We analyze a formal model of decision-making by a deliberative committee. There is a given binary agenda. Individuals evaluate the two alternatives on both private and common interest grounds. Each individual has two sorts of private information going into committee: (a) perfect information about their personal bias and (b) noisy information about which alternative is best with respect to a (commonly held) normative criterion. Prior to a committee vote to choose an alternative, committee members engage in deliberation, modeled as a simultaneous cheap-talk game. We explore and compare equilibrium properties under majority and unanimity voting rules, paying particular attention to the character of debate (who influences who and how) and quality of the decision in each instance. On balance, majority rule induces more information sharing and fewer decision-making errors than unanimity. Furthermore, the influence and character of deliberation per se can vary more under majority rule than under unanimity.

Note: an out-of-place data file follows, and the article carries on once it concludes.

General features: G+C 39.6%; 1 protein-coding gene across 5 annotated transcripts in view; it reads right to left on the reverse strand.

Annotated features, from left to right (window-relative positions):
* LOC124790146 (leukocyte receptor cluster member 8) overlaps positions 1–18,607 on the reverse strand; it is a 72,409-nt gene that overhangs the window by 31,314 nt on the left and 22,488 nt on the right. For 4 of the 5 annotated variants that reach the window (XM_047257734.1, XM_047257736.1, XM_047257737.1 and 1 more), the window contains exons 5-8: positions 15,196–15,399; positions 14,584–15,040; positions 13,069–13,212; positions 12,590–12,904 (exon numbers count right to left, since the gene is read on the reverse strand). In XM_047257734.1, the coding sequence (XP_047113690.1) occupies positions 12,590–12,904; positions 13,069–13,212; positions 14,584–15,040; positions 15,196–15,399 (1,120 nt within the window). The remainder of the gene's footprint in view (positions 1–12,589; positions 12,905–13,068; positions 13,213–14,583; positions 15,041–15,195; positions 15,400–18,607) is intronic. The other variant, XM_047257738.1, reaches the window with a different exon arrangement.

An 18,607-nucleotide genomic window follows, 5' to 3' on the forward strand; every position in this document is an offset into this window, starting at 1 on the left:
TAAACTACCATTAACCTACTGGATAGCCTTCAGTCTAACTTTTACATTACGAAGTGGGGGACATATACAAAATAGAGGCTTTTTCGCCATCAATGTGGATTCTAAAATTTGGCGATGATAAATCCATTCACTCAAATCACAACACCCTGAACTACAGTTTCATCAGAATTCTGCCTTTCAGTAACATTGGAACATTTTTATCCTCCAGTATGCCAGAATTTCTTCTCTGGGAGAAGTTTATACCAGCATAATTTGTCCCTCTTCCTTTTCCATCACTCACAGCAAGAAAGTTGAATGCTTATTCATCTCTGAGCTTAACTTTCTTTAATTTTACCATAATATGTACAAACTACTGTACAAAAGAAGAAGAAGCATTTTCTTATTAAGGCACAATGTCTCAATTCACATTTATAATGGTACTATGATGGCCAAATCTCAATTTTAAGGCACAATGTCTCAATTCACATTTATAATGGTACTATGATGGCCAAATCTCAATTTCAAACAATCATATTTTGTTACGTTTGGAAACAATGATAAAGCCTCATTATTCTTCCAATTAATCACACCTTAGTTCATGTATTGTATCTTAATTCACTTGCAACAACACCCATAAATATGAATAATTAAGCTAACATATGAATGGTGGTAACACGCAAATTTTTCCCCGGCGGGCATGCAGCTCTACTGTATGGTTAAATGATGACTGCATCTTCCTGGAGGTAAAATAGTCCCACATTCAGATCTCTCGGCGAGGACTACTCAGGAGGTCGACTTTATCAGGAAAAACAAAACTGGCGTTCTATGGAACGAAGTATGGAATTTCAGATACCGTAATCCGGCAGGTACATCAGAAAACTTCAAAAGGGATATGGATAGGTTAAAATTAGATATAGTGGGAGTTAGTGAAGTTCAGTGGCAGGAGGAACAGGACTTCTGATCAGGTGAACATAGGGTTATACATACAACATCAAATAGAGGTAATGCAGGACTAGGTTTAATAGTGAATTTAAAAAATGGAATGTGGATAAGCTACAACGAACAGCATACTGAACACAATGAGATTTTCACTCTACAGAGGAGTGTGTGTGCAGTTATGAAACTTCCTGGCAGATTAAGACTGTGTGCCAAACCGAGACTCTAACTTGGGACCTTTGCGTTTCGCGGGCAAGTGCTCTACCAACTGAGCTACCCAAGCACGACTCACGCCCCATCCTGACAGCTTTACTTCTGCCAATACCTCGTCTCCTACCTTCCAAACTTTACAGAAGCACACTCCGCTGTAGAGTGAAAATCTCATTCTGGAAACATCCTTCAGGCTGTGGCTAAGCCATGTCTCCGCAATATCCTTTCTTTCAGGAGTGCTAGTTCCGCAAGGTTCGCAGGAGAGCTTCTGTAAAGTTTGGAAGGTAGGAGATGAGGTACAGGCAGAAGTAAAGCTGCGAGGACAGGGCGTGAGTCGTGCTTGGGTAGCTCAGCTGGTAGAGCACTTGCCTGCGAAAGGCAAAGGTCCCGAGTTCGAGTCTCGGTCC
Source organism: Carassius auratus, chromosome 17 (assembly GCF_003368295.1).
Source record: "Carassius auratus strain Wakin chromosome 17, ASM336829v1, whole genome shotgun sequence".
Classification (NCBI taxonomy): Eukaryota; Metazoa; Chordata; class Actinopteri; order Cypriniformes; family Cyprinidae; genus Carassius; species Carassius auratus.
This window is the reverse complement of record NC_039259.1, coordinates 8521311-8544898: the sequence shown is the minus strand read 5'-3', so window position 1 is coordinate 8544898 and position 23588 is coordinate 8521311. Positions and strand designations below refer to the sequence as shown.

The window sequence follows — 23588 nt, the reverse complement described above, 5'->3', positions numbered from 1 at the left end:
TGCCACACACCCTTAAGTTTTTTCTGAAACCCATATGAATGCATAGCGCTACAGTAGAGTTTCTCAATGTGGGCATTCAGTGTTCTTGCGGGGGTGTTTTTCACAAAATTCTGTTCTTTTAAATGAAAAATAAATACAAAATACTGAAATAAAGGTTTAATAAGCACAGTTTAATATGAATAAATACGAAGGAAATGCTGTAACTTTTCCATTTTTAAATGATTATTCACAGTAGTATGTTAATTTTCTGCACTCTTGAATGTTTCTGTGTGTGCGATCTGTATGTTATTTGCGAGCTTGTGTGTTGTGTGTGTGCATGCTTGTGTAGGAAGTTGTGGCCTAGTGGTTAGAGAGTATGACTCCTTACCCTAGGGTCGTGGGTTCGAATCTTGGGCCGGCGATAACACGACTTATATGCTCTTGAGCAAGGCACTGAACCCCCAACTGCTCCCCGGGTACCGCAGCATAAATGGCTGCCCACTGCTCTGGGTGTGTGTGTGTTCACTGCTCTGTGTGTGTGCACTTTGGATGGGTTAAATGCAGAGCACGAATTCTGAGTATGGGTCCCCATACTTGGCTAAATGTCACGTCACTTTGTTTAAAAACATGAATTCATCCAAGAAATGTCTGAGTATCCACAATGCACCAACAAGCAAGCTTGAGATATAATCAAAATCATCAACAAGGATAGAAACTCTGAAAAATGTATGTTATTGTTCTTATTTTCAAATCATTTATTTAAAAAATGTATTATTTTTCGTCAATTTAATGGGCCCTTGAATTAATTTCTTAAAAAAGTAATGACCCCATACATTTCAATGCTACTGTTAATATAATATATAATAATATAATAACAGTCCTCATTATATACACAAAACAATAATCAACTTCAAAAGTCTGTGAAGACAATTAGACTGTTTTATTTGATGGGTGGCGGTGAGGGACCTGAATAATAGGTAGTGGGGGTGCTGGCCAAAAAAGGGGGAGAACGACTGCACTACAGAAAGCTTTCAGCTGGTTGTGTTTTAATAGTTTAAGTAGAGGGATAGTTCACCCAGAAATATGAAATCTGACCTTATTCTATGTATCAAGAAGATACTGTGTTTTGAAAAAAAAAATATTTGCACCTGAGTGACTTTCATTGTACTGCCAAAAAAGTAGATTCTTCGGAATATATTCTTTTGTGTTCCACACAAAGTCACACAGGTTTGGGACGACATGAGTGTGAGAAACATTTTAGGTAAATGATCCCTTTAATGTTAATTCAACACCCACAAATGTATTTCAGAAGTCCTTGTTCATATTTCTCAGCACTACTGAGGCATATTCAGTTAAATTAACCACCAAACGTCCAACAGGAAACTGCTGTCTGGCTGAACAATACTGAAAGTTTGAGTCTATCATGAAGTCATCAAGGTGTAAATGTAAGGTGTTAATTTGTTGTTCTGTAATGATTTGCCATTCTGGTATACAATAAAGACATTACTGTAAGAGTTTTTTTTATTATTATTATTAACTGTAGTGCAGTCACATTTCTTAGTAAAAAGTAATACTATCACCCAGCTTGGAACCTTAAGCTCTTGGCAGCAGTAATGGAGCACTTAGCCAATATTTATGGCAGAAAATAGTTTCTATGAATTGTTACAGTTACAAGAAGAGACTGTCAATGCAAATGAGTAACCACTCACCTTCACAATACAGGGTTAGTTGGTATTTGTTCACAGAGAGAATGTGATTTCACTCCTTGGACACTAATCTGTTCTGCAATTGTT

|Title of host publication||Social Choice and Strategic Decisions|
|Subtitle of host publication||Essays in Honor of Jeffrey S. Banks|
|Editors||David Austen-Smith, John Duggan|
|Publisher||Springer Berlin Heidelberg|
|Number of pages||48|
|State||Published - 2005|